# A very basic question about VFD output frequency

I know that a VFD's inverter stage creates alternating voltages at a desired frequency for the terminals of a delta induction motor(stator voltage freq.).

Normally without a VFD the nominal freq. for the motor terminal voltages are 50/60 Hz rated.

In case of VFD use, will the induction motor terminals(stator terminals) voltage frequency be limited to 50/60Hz? On the other hand I see such data where the VFD electrical output freq. is given upto 590Hz as follows:

Induction motors are manufactured for 50/60Hz systems. How come 590Hz limit possible for safe operation? Am I misunderstanding something here?

• Induction motors are manufactured for 50/60Hz systems I doubt that that is true. Did you know that airplanes use a 400 Hz system? For sure there are airplanes which use an induction motor somewhere. Mar 12, 2019 at 14:52
• You cannot set the VFD to 590 Hz with a 50 Hz motor, but the VFD could do 590 Hz without problem. What is your question? Mar 12, 2019 at 14:58
• @Jeroen3 All three phase induction motor name plates I have seen looks like this qph.fs.quoracdn.net/main-qimg-cf433568436bafdfb44007fdb23c8fbe It seems they are manufactured for 50/60Hz freq. I thought the max VFD freq. is 50/60Hz which would be the nominal speed of the motor.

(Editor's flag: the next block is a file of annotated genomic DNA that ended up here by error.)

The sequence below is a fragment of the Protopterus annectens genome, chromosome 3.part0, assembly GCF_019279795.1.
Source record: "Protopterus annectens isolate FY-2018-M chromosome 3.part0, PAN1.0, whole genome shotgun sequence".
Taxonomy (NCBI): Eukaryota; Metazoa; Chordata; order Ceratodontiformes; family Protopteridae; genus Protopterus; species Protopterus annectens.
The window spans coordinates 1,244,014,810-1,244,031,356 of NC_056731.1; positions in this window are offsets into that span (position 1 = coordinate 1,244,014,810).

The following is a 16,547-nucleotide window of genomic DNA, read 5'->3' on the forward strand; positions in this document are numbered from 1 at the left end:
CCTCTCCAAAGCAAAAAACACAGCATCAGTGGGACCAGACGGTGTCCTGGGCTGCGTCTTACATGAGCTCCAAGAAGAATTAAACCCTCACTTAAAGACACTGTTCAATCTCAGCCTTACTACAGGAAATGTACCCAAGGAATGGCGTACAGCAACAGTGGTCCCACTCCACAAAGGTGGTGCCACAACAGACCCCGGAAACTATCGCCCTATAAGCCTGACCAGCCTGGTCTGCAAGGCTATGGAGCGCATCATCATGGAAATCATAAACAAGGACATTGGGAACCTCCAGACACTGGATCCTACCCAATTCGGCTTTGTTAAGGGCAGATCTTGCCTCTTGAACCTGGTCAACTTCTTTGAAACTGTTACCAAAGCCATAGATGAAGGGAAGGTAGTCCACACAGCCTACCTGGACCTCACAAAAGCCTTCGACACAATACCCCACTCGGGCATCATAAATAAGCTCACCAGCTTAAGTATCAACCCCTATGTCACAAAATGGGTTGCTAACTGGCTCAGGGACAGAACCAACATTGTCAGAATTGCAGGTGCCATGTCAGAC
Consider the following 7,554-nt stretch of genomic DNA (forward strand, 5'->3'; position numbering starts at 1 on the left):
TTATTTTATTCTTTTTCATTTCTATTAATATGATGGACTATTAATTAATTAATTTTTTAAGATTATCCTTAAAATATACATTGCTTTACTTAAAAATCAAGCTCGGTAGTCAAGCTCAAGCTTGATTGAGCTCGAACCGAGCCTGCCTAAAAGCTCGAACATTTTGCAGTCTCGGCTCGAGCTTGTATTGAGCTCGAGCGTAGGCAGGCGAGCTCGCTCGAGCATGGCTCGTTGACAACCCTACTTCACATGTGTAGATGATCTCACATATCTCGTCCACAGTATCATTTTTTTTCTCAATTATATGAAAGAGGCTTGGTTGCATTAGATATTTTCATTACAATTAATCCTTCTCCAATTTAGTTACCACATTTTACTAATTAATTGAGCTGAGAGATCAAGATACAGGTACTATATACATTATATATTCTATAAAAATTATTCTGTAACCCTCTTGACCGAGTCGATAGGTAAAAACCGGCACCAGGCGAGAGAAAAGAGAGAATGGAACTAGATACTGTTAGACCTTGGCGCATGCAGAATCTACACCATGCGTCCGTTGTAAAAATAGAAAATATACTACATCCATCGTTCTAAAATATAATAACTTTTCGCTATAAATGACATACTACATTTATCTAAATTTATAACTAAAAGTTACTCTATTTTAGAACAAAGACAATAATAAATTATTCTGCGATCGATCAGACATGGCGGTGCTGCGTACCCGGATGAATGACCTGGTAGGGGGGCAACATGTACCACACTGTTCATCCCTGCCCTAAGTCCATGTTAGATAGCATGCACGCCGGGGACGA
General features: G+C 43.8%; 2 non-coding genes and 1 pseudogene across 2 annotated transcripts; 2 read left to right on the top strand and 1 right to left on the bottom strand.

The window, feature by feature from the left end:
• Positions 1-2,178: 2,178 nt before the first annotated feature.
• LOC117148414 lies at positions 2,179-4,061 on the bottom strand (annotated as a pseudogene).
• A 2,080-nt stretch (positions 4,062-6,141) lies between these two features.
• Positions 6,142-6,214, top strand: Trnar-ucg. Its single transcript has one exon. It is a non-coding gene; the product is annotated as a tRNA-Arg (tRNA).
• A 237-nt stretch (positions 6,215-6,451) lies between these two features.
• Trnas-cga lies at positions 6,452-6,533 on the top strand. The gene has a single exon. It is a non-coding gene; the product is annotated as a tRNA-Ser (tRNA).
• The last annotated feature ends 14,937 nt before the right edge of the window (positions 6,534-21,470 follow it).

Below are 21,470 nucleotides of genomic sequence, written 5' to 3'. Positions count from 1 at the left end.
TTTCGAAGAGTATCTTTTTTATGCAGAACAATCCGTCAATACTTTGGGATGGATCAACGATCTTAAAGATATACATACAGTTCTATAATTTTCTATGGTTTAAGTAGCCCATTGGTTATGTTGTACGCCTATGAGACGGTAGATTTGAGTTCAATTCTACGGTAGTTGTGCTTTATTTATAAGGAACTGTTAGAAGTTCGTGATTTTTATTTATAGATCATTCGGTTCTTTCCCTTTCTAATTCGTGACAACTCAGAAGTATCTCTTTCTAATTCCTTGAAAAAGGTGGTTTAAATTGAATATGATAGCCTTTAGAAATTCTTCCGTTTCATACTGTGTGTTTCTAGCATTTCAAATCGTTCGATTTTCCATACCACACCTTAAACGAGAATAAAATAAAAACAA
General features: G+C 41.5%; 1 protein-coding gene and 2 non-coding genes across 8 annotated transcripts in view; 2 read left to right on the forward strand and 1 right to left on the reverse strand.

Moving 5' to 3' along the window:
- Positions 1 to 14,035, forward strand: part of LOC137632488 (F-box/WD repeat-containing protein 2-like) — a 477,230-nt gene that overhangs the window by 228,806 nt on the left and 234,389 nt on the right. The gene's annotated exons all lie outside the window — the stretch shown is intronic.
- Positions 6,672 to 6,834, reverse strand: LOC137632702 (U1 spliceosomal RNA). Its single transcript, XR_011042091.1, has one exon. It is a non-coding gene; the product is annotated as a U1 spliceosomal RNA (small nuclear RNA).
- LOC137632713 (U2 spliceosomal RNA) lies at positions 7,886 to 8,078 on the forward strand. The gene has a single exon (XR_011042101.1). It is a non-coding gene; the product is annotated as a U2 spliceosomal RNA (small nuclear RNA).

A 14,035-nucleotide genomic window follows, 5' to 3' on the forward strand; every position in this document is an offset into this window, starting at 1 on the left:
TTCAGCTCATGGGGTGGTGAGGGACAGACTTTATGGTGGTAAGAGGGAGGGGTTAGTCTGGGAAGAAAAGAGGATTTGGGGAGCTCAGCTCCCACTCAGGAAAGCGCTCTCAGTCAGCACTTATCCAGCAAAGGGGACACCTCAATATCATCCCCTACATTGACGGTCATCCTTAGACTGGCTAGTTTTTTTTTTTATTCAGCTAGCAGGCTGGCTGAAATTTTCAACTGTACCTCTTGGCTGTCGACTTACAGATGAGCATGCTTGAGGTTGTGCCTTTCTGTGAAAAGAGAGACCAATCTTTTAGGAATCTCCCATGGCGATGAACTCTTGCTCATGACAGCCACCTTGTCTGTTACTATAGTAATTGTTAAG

– GNZ
Mar 12, 2019 at 15:05
• @Genzo Then that means you haven't seen a 400Hz motor. That doesn't mean they don't exist. Mar 12, 2019 at 15:19
• The VFD allows you to set the maximum output frequency. It is up to you to make sure you set it to a valid number that will not destroy the motor. Most 50 and 60 Hz motors can go to at least 150% of rated speed. I have not personally seen a motor which could run at 400 Hz, but I am sure they exist. And some VFD's can also drive permanent magnet synchronous motors with high pole counts, so it makes sense for them to run up to a fairly high frequency. Mar 12, 2019 at 16:16

When you're setting up a Variable Frequency Drive (VFD) you will configure things like the min/max frequency, rated voltage, rated full-load amperage, and accel/decel time. Depending on how fancy of a VFD you've got, there could be dozens of other settings (comms., safety, digital inputs/outputs, control methods, etc).